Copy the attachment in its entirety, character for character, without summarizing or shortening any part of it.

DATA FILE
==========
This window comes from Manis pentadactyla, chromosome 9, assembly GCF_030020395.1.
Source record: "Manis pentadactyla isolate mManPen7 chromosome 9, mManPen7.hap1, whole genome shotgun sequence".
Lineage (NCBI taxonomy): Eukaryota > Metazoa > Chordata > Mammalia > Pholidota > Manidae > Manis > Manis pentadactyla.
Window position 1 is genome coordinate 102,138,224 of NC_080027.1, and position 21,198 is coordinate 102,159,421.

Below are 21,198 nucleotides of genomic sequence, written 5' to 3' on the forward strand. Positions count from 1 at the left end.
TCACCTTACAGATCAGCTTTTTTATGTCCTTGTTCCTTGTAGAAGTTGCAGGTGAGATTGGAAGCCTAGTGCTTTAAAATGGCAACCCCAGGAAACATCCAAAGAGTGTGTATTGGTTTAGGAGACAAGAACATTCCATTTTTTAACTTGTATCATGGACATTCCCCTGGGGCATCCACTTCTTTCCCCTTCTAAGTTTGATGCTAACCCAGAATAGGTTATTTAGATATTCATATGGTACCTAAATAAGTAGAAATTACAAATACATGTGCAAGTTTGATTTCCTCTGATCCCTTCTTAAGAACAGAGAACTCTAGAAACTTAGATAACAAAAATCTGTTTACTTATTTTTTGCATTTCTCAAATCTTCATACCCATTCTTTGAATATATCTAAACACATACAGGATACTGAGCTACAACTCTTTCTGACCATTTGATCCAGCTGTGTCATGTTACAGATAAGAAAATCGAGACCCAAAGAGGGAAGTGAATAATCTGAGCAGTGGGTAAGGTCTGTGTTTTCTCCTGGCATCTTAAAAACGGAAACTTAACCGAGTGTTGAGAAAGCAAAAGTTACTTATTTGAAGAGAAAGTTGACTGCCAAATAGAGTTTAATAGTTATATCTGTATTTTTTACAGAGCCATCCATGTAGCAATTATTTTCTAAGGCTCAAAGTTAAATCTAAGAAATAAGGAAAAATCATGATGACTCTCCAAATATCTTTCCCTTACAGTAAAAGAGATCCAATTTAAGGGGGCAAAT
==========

This window comes from Manis pentadactyla, chromosome 9, assembly GCF_030020395.1.
Source record: "Manis pentadactyla isolate mManPen7 chromosome 9, mManPen7.hap1, whole genome shotgun sequence".
Lineage (NCBI taxonomy): Eukaryota > Metazoa > Chordata > Mammalia > Pholidota > Manidae > Manis > Manis pentadactyla.
Window position 1 is genome coordinate 102,138,224 of NC_080027.1, and position 21,198 is coordinate 102,159,421.

Below are 21,198 nucleotides of genomic sequence, written 5' to 3' on the forward strand. Positions count from 1 at the left end.
TCACCTTACAGATCAGCTTTTTTATGTCCTTGTTCCTTGTAGAAGTTGCAGGTGAGATTGGAAGCCTAGTGCTTTAAAATGGCAACCCCAGGAAACATCCAAAGAGTGTGTATTGGTTTAGGAGACAAGAACATTCCATTTTTTAACTTGTATCATGGACATTCCCCTGGGGCATCCACTTCTTTCCCCTTCTAAGTTTGATGCTAACCCAGAATAGGTTATTTAGATATTCATATGGTACCTAAATAAGTAGAAATTACAAATACATGTGCAAGTTTGATTTCCTCTGATCCCTTCTTAAGAACAGAGAACTCTAGAAACTTAGATAACAAAAATCTGTTTACTTATTTTTTGCATTTCTCAAATCTTCATACCCATTCTTTGAATATATCTAAACACATACAGGATACTGAGCTACAACTCTTTCTGACCATTTGATCCAGCTGTGTCATGTTACAGATAAGAAAATCGAGACCCAAAGAGGGAAGTGAATAATCTGAGCAGTGGGTAAGGTCTGTGTTTTCTCCTGGCATCTTAAAAACGGAAACTTAACCGAGTGTTGAGAAAGCAAAAGTTACTTATTTGAAGAGAAAGTTGACTGCCAAATAGAGTTTAATAGTTATATCTGTATTTTTTACAGAGCCATCCATGTAGCAATTATTTTCTAAGGCTCAAAGTTAAATCTAAGAAATAAGGAAAAATCATGATGACTCTCCAAATATCTTTCCCTTACAGTAAAAGAGATCCAATTTAAGGGGGCAAAT